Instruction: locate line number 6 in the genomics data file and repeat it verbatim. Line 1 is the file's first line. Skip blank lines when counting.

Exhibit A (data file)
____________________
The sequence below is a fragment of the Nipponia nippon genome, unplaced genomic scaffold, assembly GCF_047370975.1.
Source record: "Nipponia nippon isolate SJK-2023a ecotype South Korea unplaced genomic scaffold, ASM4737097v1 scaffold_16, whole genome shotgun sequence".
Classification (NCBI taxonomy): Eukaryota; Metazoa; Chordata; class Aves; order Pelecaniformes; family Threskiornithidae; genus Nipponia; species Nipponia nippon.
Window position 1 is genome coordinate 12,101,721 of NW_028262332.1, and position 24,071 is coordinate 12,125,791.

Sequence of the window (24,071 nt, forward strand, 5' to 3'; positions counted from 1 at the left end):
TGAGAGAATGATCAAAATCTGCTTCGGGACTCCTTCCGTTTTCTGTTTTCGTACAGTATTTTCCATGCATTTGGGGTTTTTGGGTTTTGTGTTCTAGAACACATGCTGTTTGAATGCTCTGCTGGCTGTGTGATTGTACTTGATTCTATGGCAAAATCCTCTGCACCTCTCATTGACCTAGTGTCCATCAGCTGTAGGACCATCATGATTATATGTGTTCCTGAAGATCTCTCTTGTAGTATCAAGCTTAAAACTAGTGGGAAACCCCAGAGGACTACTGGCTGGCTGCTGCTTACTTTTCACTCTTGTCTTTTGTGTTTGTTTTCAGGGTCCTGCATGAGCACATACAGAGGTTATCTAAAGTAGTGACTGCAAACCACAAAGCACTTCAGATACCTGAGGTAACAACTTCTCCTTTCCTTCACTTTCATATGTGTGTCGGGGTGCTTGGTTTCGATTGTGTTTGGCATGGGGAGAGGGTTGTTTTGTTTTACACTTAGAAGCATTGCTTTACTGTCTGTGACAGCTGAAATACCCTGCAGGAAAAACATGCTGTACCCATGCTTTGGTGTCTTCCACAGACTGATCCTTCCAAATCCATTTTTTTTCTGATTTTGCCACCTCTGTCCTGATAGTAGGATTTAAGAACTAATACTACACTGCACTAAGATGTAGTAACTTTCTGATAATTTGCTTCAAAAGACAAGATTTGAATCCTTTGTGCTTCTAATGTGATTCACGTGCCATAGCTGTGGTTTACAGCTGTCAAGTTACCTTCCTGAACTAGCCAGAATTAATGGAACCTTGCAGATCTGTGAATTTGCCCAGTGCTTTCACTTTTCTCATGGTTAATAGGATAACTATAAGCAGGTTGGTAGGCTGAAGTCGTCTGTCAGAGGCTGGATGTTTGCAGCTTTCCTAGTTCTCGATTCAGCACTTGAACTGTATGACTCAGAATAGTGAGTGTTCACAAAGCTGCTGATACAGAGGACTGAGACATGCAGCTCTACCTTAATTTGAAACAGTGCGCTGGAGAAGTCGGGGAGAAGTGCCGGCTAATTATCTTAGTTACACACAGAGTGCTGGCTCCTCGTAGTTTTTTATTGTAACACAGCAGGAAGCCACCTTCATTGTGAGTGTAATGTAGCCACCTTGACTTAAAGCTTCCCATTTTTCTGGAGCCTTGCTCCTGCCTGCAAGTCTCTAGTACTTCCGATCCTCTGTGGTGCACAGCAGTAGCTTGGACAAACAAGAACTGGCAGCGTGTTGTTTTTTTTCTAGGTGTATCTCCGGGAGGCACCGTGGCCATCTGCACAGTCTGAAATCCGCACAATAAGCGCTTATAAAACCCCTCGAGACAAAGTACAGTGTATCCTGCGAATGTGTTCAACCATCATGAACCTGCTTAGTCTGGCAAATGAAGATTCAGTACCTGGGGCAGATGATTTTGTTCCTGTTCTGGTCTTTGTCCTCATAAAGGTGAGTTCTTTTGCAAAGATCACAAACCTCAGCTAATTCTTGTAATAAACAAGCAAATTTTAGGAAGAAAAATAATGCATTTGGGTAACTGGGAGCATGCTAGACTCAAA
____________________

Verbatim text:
TGAGAGAATGATCAAAATCTGCTTCGGGACTCCTTCCGTTTTCTGTTTTCGTACAGTATTTTCCATGCATTTGGGGTTTTTGGGTTTTGTGTTCTAGAACACATGCTGTTTGAATGCTCTGCTGGCTGTGTGATTGTACTTGATTCTATGGCAAAATCCTCTGCACCTCTCATTGACCTAGTGTCCATCAGCTGTAGGACCATCATGATTATATGTGTTCCTGAAGATCTCTCTTGTAGTATCAAGCTTAAAACTAGTGGGAAACCCCAGAGGACTACTGGCTGGCTGCTGCTTACTTTTCACTCTTGTCTTTTGTGTTTGTTTTCAGGGTCCTGCATGAGCACATACAGAGGTTATCTAAAGTAGTGACTGCAAACCACAAAGCACTTCAGATACCTGAGGTAACAACTTCTCCTTTCCTTCACTTTCATATGTGTGTCGGGGTGCTTGGTTTCGATTGTGTTTGGCATGGGGAGAGGGTTGTTTTGTTTTACACTTAGAAGCATTGCTTTACTGTCTGTGACAGCTGAAATACCCTGCAGGAAAAACATGCTGTACCCATGCTTTGGTGTCTTCCACAGACTGATCCTTCCAAATCCATTTTTTTTCTGATTTTGCCACCTCTGTCCTGATAGTAGGATTTAAGAACTAATACTACACTGCACTAAGATGTAGTAACTTTCTGATAATTTGCTTCAAAAGACAAGATTTGAATCCTTTGTGCTTCTAATGTGATTCACGTGCCATAGCTGTGGTTTACAGCTGTCAAGTTACCTTCCTGAACTAGCCAGAATTAATGGAACCTTGCAGATCTGTGAATTTGCCCAGTGCTTTCACTTTTCTCATGGTTAATAGGATAACTATAAGCAGGTTGGTAGGCTGAAGTCGTCTGTCAGAGGCTGGATGTTTGCAGCTTTCCTAGTTCTCGATTCAGCACTTGAACTGTATGACTCAGAATAGTGAGTGTTCACAAAGCTGCTGATACAGAGGACTGAGACATGCAGCTCTACCTTAATTTGAAACAGTGCGCTGGAGAAGTCGGGGAGAAGTGCCGGCTAATTATCTTAGTTACACACAGAGTGCTGGCTCCTCGTAGTTTTTTATTGTAACACAGCAGGAAGCCACCTTCATTGTGAGTGTAATGTAGCCACCTTGACTTAAAGCTTCCCATTTTTCTGGAGCCTTGCTCCTGCCTGCAAGTCTCTAGTACTTCCGATCCTCTGTGGTGCACAGCAGTAGCTTGGACAAACAAGAACTGGCAGCGTGTTGTTTTTTTTCTAGGTGTATCTCCGGGAGGCACCGTGGCCATCTGCACAGTCTGAAATCCGCACAATAAGCGCTTATAAAACCCCTCGAGACAAAGTACAGTGTATCCTGCGAATGTGTTCAACCATCATGAACCTGCTTAGTCTGGCAAATGAAGATTCAGTACCTGGGGCAGATGATTTTGTTCCTGTTCTGGTCTTTGTCCTCATAAAGGTGAGTTCTTTTGCAAAGATCACAAACCTCAGCTAATTCTTGTAATAAACAAGCAAATTTTAGGAAGAAAAATAATGCATTTGGGTAACTGGGAGCATGCTAGACTCAAA